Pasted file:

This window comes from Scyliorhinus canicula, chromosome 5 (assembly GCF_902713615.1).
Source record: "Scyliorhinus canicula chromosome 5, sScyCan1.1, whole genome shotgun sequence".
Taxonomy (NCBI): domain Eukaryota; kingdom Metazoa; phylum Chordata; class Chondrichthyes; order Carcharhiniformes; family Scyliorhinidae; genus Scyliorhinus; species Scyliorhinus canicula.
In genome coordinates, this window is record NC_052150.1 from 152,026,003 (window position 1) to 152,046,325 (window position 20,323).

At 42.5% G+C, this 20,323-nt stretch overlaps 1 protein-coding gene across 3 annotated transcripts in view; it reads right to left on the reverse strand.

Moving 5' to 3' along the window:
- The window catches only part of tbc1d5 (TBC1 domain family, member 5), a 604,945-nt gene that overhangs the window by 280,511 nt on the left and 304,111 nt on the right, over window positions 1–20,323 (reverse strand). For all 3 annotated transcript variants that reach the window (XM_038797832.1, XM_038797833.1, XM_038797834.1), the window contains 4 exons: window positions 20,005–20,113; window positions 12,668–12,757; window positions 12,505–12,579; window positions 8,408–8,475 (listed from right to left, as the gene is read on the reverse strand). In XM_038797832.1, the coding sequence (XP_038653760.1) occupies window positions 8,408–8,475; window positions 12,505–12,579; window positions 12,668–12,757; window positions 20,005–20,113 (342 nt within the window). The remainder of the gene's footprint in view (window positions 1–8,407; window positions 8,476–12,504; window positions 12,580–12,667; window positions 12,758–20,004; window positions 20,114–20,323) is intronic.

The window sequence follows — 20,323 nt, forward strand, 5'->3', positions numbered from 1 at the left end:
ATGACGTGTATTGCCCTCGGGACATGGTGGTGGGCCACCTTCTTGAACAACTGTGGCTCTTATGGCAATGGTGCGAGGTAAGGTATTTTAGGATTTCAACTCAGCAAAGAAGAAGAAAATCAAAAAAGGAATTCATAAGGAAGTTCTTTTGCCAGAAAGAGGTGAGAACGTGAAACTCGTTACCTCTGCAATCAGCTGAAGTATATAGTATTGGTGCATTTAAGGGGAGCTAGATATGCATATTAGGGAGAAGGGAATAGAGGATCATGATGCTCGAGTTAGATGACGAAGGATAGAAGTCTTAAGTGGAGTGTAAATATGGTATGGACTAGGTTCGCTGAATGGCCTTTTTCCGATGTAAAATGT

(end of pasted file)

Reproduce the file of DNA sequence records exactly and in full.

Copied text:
This window comes from Scyliorhinus canicula, chromosome 5 (assembly GCF_902713615.1).
Source record: "Scyliorhinus canicula chromosome 5, sScyCan1.1, whole genome shotgun sequence".
Taxonomy (NCBI): domain Eukaryota; kingdom Metazoa; phylum Chordata; class Chondrichthyes; order Carcharhiniformes; family Scyliorhinidae; genus Scyliorhinus; species Scyliorhinus canicula.
In genome coordinates, this window is record NC_052150.1 from 152,026,003 (window position 1) to 152,046,325 (window position 20,323).

At 42.5% G+C, this 20,323-nt stretch overlaps 1 protein-coding gene across 3 annotated transcripts in view; it reads right to left on the reverse strand.

Moving 5' to 3' along the window:
- The window catches only part of tbc1d5 (TBC1 domain family, member 5), a 604,945-nt gene that overhangs the window by 280,511 nt on the left and 304,111 nt on the right, over window positions 1–20,323 (reverse strand). For all 3 annotated transcript variants that reach the window (XM_038797832.1, XM_038797833.1, XM_038797834.1), the window contains 4 exons: window positions 20,005–20,113; window positions 12,668–12,757; window positions 12,505–12,579; window positions 8,408–8,475 (listed from right to left, as the gene is read on the reverse strand). In XM_038797832.1, the coding sequence (XP_038653760.1) occupies window positions 8,408–8,475; window positions 12,505–12,579; window positions 12,668–12,757; window positions 20,005–20,113 (342 nt within the window). The remainder of the gene's footprint in view (window positions 1–8,407; window positions 8,476–12,504; window positions 12,580–12,667; window positions 12,758–20,004; window positions 20,114–20,323) is intronic.

The window sequence follows — 20,323 nt, forward strand, 5'->3', positions numbered from 1 at the left end:
ATGACGTGTATTGCCCTCGGGACATGGTGGTGGGCCACCTTCTTGAACAACTGTGGCTCTTATGGCAATGGTGCGAGGTAAGGTATTTTAGGATTTCAACTCAGCAAAGAAGAAGAAAATCAAAAAAGGAATTCATAAGGAAGTTCTTTTGCCAGAAAGAGGTGAGAACGTGAAACTCGTTACCTCTGCAATCAGCTGAAGTATATAGTATTGGTGCATTTAAGGGGAGCTAGATATGCATATTAGGGAGAAGGGAATAGAGGATCATGATGCTCGAGTTAGATGACGAAGGATAGAAGTCTTAAGTGGAGTGTAAATATGGTATGGACTAGGTTCGCTGAATGGCCTTTTTCCGATGTAAAATGT